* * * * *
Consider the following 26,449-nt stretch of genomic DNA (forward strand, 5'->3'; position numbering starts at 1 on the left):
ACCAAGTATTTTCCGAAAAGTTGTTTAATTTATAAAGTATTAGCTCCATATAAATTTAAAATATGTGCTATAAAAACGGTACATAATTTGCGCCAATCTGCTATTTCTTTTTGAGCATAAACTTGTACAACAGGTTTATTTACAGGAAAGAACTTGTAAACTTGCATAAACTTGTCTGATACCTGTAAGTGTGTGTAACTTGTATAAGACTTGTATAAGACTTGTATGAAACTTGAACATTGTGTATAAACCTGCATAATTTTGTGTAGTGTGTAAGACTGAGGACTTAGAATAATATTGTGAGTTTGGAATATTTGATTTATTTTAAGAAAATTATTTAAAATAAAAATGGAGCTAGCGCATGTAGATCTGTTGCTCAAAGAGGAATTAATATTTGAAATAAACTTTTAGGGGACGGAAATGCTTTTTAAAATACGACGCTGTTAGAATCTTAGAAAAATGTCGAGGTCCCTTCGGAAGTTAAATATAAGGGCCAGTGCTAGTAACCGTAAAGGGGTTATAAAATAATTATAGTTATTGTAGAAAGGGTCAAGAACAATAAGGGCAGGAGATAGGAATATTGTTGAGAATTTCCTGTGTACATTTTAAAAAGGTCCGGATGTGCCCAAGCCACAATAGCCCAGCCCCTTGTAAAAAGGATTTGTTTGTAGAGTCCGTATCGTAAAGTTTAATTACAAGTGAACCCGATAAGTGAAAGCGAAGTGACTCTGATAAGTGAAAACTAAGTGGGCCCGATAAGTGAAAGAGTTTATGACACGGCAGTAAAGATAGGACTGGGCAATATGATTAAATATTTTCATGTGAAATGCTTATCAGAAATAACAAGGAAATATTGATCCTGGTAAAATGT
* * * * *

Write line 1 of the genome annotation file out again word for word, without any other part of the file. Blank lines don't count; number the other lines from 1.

Consider the following 26,449-nt stretch of genomic DNA (forward strand, 5'->3'; position numbering starts at 1 on the left):